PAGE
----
Kona Data Search Bets on Salesforce as Salesforce Swims Against the Current

August 27, 2012

One-size-fits-all search has become a tough sale. Presumably clever enterprise search vendors have embraced wordsmithing in order to boost sales. Examples range from converting a deduplicating technology into big data, shifting an entity extraction program to business analytics, and presenting XML as a “new” content manipulation tool which slices, dices, and chops with ease.

I learned via a random LinkedIn message that a copy called Kona Data Search. I pinged the company, was promised information, and even followed up (a rare action for the addled goose). After some dithering, I checked out the company’s Web site (which created some choking and stumbling for my so-so Chrome browser) and learned:

Kona Search [for Salesforce] is a relevancy-based text search application for Salesforce, with a Search Results page and a pop-up sidebar, or “Search Gadget,” for persistent display. Relevancy is a way of sorting search results based on how well they match the terms in a user’s query. You may be familiar with relevancy from public web search applications like Google search. KonaSearch applies the same principals to Salesforce objects. Also like the web search applications, KonaSearch highlights the words that match in the results so you can see why an object was included. The current release can search text, dates, and numbers for the main Sales Cloud objects. Immediately following this release will be more Salesforce products, Chatter®, and Microsoft Outlook.

Searching for information on Salesforce is okay. There are problems when one has quite a few employees using Salesforce and a super user needs to pinpoint a specific email or contact interaction chain for something like eDiscovery or checking up on a sales professional who has just resigned.

Kona asserts that it delivers such functionality as:

  • Auto suggestion
  • Field specific search
  • Date and number search
  • Entity extraction
  • Facets
  • Nested Boolean
  • Phrase detection
  • Spelling correction
  • Stemming
  • Synonym expansion
  • Term biasing (weighting)
  • Wildcards

The service costs about $240 per user per year.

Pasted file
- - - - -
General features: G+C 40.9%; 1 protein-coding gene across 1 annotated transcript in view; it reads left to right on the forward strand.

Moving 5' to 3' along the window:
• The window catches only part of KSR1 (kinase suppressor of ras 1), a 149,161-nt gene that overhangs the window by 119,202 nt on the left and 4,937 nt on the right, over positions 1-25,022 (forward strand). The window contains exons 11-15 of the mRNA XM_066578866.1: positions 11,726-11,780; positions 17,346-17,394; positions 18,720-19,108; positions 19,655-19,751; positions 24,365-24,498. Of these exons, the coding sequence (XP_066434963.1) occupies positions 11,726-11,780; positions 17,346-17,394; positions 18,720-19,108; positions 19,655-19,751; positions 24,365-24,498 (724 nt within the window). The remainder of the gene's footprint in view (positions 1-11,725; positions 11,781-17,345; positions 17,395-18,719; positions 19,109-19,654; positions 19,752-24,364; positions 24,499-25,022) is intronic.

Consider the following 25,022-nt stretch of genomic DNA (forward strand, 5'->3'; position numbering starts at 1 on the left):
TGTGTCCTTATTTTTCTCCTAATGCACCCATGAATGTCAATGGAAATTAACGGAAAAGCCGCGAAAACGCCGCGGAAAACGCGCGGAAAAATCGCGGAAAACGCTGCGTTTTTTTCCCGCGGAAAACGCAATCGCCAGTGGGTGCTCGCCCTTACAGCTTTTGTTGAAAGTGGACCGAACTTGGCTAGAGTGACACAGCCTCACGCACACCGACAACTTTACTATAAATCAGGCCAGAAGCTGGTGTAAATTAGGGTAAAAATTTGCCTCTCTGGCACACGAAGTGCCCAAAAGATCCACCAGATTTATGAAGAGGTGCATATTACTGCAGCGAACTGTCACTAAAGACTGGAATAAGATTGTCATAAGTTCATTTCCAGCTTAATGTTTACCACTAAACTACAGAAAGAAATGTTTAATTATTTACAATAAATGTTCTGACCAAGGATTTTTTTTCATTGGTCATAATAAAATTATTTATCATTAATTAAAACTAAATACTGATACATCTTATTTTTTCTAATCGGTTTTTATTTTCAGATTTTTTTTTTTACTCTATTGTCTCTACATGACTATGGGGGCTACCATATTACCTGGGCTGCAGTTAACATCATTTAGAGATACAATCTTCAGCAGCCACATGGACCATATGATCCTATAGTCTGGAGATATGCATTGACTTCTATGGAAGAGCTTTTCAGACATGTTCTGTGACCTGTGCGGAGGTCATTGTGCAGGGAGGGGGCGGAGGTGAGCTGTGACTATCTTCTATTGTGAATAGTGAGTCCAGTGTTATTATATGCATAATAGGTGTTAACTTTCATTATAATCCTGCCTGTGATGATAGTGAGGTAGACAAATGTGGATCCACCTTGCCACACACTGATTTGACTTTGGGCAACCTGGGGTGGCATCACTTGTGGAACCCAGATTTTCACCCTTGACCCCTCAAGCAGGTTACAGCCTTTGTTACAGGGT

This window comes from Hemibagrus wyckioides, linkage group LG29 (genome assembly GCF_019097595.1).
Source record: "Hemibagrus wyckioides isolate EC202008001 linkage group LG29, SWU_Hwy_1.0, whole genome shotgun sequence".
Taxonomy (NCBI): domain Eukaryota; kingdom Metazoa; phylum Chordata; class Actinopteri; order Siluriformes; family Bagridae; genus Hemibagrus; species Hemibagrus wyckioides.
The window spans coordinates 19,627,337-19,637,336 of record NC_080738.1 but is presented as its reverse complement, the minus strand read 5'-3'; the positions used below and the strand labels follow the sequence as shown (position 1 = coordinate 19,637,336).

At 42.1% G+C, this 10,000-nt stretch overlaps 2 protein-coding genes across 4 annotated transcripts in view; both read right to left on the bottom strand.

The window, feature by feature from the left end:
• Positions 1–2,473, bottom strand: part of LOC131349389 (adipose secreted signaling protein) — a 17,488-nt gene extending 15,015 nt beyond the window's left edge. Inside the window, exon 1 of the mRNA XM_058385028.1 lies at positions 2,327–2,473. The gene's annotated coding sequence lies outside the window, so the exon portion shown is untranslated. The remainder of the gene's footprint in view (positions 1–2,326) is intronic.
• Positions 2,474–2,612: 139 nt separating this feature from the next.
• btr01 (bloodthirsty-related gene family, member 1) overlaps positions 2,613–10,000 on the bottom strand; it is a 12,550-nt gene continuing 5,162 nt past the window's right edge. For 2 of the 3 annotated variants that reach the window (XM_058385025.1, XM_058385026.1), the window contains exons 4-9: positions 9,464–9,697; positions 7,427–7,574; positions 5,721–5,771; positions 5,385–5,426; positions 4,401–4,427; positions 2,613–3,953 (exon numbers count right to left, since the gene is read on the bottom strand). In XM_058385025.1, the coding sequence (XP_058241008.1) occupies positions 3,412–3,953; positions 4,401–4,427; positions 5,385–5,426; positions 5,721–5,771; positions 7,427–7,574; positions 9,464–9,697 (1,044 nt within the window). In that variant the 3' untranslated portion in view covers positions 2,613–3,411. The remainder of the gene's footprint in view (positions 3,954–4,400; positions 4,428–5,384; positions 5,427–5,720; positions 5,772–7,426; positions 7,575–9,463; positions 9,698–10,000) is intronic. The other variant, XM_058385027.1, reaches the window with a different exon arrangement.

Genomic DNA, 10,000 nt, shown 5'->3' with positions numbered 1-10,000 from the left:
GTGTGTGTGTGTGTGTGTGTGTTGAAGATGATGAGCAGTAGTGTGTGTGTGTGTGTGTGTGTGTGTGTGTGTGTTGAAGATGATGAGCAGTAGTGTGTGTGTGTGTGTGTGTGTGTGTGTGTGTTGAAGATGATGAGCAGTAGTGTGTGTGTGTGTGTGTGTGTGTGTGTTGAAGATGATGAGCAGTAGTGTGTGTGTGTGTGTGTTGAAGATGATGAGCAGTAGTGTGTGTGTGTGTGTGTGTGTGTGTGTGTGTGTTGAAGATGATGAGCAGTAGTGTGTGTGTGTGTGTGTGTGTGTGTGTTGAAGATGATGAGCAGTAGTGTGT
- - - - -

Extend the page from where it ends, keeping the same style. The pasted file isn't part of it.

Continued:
In short, Kona includes the basics of what might be called traditional enterprise search. Google’s original search appliance intentionally trimmed such functions from its user interface. The assumption was that enterprise users don’t know how to formulate complex queries and are more interested in slamming in a word or two and getting relevant results. We know that neither traditional enterprise search nor the Google approach has hit home runs over the last few years.

What makes Kona interesting is that it is approaching the market with what appears to be an initial  focus on Salesforce. (Versions of Kona for other systems is promised, however.) Now Salesforce is an interesting company, but I heard a rumor that Google considered purchased Salesforce seven years ago. But Google passed. Now Salesforce has to fight the likes of Oracle and smaller companies’ iPad apps to stay in the game. Salesforce has the same cost control problem that is gobbling Amazon’s margins.

According to “Salesforce Losses Swell, Despite Rise in Sales,” high flying Salesforce may have sucked some errant geese into its jet engines. The Register said:

Software-as-a-Service pin-up Salesforce.com reported growing losses despite increased sales. The hosted CRM provider reported a loss of $9.82m on a 34 per cent increase in net sales to $73.6m for the three-month period to 31 July.

Then added, “The company’s costs are increasing as it adds more staff to sell to the enterprise, against rivals such as Oracle and SAP.”

Here in Harrod’s Creek, the river dogs say, “Rising water lifts them boats.” What happens when the water level falls? Will Kona be able to float the Salesforce boat or will Salesforce get stuck in the mud and drag down Kona? We are monitoring the revenue flow gauge.

Stephen E Arnold, August 27, 2012

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